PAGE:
17 March 2015

An AS Monaco post-mortem: Chelsea, ye shall tremble before us...

We're out of the Champions League again, eliminated on away-goals, despite getting one of the most favourable draws we might have gotten. It hurts. I won't deny it. I had gotten my hopes up before the first leg, thinking we'd find a way past this ballyhooed bastion of bus-parking, but I was wrong. One freak-goal and two moments of madness, and we're reliving the Bayern nightmare, only this time it wasn't a German juggernaut; it was the Monaco minnow. I dared to dream about the Miracle in Monaco, and it looked for long, long stretches as if we would pull it off. Again, however, we fell short. Fine. At least we left a turdblossom behind at the Stade Louis II, proving if nothing that Monaco are not quite the defensive titans they'd been made out to be. Closer to home, we should come away with more than enough momentum to dive back into the Prem run-in with dogged determination.

I'll only dwell on the match itself for a bit before taking a somewhat longer view. We had more than our fair share of chances, and it's more our own fault than it is Monaco's credit that we didn't finish them. Here's a quick run-down (and these are only of the best chances; there was perhaps a dozen more that fizzled out):
  1. Koscielny's shot hits the crossbar, and he's (wrongly) ruled offside.
  2. Welbeck's shot denied (miraculously) by Abdennour, who was lying on his back.
  3. Alexis goes down in the box, booked for diving. While it wasn't a penalty for us, it should not have been a booking against us.
  4. Giroud's flick in from a Welbeck cross goes straight to Subasic.
  5. Özil's free-kick touched over the crossbar by Subasic.
  6. Walcott almost through on goal but denied—was that a backpass to Subasic? Apparently not.
  7. Walcott hits the post (Ramsey scores on the rebound).
  8. Giroud's header is cleared off the line by Subasic.
  9. Mertesacker brought down in the box, no call; then again, no appeals from Gunners.
That's eight gilt-edged chances that went wanting for various reasons. These are not the chances conceded by a staunch, bus-parking squad. These are the chances carved out by an incisive, determined squad. Yes, Monaco set up to do everything it could to deny us, playing a 4-4-1-1 that all but dared us to score. Not only did we accept the dare, we damn-near won it. I won't hone in on it, but it did seem a bit odd that Norwegian referee Svein Oddvar Moen, who found time enough to issue five yellow cards in his last Champions League match, was so gun-shy on this night. Monaco had clearly figured that playing rough and rugged would be tolerated and took it to us early and often. However, once you find yourself turning to the referee, begging for help, you know that you've lost the narrative.

However, now that we're out, it's well-worth remembering that we're far from down. We won, dammit, and ended this miserly side's run of clean sheets and upended its claim to fame. I wish them well and all in the next round, but my focus is now on us. So we won't win the treble this time. So what? We now have a clear agenda in front of us and momentum on our side: win the FA Cup and finish second (or first?) in the Prem. In either case, this result shows that we can punch and punch often, whoever we're facing. For however cynical Monaco are, we pummeled them on their own piss-poor pitch and very nearly pulled off something for the ages. Only two other squads have won at the Stade Louis II, and none since September. That's 22 matches. Of those three losses, only one of them stands out as one in which the visitor—us—had to not only win but win in magnificent style to overcome an away-goals rule. We very nearly did.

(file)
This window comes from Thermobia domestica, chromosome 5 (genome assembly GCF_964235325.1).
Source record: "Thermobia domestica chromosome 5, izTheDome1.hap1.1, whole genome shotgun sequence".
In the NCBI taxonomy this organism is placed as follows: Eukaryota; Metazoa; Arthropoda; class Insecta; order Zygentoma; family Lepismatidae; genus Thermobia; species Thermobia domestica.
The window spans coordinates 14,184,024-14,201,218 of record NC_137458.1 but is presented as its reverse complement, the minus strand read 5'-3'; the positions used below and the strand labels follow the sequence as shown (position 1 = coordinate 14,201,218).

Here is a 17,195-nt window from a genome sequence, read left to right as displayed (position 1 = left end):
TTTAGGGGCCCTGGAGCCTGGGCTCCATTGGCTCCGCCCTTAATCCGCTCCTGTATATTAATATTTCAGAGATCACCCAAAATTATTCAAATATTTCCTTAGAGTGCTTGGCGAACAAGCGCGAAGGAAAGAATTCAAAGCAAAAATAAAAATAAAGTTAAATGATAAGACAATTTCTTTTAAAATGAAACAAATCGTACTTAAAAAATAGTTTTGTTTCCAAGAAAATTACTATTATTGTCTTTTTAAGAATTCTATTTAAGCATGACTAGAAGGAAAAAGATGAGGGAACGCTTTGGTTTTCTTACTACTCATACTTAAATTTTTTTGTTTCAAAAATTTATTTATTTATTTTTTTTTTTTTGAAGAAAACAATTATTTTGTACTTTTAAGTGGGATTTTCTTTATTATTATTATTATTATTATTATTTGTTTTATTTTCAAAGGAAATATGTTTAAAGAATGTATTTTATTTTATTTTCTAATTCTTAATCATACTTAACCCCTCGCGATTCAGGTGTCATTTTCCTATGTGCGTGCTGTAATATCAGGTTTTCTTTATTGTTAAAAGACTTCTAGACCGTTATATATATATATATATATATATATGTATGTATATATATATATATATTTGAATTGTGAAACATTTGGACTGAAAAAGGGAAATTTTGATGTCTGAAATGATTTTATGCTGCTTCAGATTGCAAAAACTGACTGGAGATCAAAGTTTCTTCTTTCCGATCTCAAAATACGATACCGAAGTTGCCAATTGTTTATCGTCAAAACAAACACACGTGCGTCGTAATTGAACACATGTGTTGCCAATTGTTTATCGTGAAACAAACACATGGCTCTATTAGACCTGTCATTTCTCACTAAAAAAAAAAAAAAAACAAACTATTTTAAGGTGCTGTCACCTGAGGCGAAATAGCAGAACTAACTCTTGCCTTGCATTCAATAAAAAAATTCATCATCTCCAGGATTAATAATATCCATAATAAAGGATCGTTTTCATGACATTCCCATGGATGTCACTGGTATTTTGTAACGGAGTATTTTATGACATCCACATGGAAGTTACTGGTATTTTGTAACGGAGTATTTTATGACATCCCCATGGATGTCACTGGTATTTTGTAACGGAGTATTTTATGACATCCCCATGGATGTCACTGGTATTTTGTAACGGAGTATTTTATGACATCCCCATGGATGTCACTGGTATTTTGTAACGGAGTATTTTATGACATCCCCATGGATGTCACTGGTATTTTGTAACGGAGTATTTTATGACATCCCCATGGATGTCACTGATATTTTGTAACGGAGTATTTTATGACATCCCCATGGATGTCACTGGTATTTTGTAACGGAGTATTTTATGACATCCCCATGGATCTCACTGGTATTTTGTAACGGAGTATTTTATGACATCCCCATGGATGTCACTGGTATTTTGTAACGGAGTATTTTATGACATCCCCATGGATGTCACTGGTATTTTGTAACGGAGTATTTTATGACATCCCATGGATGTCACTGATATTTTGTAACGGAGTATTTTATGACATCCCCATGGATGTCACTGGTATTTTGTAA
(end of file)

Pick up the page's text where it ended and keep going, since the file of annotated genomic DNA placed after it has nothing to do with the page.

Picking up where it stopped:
For as dispiriting as it may be to come so close only to come up short, do look on the brighter side of things. I won't even bother to suggest that we'd probably draw Bayern, Barcelona, or Real Madrid and get dumped out anyway (although I just did suggest it by saying I won't). In our last three or four outings, we've played some pretty damned-good football, overpowering Man U at Old Trafford to deny them their last best chance at silverware on the season, bullying West Ham to send them that much closer to relegation, and making Monaco cling to a post like a desperate bug in a hurricane.

Some might look at the fact that we came up short in that last one in a tale, told by an idiot, full of sound and fury, signifying nothing.


Give me Giroud, pressing and harassing and battling; or Özil sprinting and passing and (yes) tackling, both of them joined by Koscielny and Cazorla, Welbeck and Bellerín, and, hell, just about everyone on the pitch playing with grit and passion and determination. If our lads can summon that kind of energy for the last nine Prem matches and the last two (please?) FA Cup matches, well, we might just be celebrating a double. That's right, Chelsea, you who have dropped 14 points from your last 14 matches, you're in the cross-hairs. You couldn't see off a ten-man side despite playing at home, and you've laboured to tepid wins or draws in your last four outings. Meanwhile, we're full of piss and vinegar, and I think I speak for more than a fair-few Gooners when I suggest that our Champions League setback, compared to yours, has us salivating. We know that, if we can play against you as we did against Monaco—heck, as we did against you for long stretches at Stamford Bridge back in October—then the Prem is ours.

Yes, we've crashed out of the Champions League...again. However, we've served notice that we mean business, and when we do, we're deadly. If we can pour just a few drams of Tuesday's passion into future-fixtures, we'll more than make up for the bittersweet aftertaste of coming up just-short against Monaco.

There's something in this result that feels like we've lost a battle but could still win a war. Are you dialed in?

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